Varley Art Gallery of Markham is launching its Winter Exhibitions, which includes a major solo exhibition of new and recent work by Iraqi-born, New York-based artist Wafaa Bilal.
The artist is renowned for his online performances and technologically-driven encounters that speak to the impact of international politics on individual lives. In Wafaa Bilal: 168:01, he takes the Bayt al-Hikma, or House of Wisdom, as a starting point for a sculptural installation of a library.
The Bayt al-Hikma was a major academic centre during the Islamic Golden Age where Muslim, Jewish and Christian scholars studied the humanities and science. By the middle of the ninth century, it had accumulated the largest library in the world. Four centuries later, a Mongol siege laid waste to the all the libraries of Baghdad. According to some accounts, the Bayt al-Hikma was thrown into the Tigris River to create a bridge of books for the Mongol army to cross. The pages bled ink into the river for seven days, after which the books were drained of knowledge.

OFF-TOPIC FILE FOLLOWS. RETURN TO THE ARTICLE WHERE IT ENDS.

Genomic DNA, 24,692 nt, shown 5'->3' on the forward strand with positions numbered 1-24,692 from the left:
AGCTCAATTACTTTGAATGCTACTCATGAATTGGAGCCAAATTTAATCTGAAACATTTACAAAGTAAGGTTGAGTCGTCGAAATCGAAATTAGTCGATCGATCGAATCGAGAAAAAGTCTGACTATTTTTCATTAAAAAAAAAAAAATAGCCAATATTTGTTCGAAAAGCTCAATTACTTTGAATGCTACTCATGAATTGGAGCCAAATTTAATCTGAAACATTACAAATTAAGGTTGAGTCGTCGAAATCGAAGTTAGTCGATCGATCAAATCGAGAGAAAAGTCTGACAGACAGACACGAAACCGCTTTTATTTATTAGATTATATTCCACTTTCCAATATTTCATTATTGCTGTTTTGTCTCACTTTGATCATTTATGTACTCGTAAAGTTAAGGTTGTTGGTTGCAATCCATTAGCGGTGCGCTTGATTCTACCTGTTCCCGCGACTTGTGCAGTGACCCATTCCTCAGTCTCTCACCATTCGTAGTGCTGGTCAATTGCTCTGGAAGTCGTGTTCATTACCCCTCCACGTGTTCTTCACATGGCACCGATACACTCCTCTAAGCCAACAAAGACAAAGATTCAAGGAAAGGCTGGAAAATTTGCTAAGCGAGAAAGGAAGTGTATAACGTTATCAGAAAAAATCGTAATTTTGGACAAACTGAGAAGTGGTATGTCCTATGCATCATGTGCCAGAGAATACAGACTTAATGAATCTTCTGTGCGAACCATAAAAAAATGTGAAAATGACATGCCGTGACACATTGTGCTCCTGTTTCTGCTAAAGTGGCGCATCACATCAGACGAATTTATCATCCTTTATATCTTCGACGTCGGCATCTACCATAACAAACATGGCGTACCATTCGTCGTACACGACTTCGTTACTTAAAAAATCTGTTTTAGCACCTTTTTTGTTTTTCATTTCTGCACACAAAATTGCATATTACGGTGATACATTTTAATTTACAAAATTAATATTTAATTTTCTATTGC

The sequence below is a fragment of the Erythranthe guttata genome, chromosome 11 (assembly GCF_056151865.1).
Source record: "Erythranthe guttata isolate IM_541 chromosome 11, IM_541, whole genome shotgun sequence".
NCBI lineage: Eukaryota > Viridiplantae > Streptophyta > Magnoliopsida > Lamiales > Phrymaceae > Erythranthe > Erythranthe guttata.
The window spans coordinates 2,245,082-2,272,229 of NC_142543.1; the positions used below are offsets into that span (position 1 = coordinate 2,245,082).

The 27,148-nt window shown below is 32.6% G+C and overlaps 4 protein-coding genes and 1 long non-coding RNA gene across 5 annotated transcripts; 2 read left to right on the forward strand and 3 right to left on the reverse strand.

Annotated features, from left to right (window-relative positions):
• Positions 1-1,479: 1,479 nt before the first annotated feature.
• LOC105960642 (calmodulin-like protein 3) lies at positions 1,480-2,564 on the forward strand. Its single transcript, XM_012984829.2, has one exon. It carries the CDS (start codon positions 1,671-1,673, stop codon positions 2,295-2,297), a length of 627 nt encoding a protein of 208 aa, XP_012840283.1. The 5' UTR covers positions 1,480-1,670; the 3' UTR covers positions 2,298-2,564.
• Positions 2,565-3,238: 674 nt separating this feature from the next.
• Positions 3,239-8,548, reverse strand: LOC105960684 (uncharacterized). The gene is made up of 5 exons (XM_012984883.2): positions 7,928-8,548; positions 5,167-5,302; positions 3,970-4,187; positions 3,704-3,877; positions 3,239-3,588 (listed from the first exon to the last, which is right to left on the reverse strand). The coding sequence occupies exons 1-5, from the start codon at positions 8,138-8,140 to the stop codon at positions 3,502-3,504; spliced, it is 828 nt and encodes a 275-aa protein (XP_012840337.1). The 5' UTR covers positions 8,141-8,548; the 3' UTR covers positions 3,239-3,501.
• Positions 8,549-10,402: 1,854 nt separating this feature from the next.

Today, the Bayt al-Hikma represents one of the most well-known examples of historic cultural loss as a casualty of wartime. For this exhibition, Bilal has constructed a makeshift library filled with empty white books. The books symbolize the cultural heritage destroyed at Bayt al-Hikma, as well as the libraries, archives and museums whose systematic decimation by occupying forces continues to ravage his homeland.
The exhibition is organized and circulated by the Art Gallery of Windsor. It runs at Varley Art Gallery, located on Main Street in Unionville, from Jan. 20 to April 29. A second exhibition, Inscapes, curated by Anik Glaude, will also be on view at the gallery during this time.
Learn more at www.markham.ca.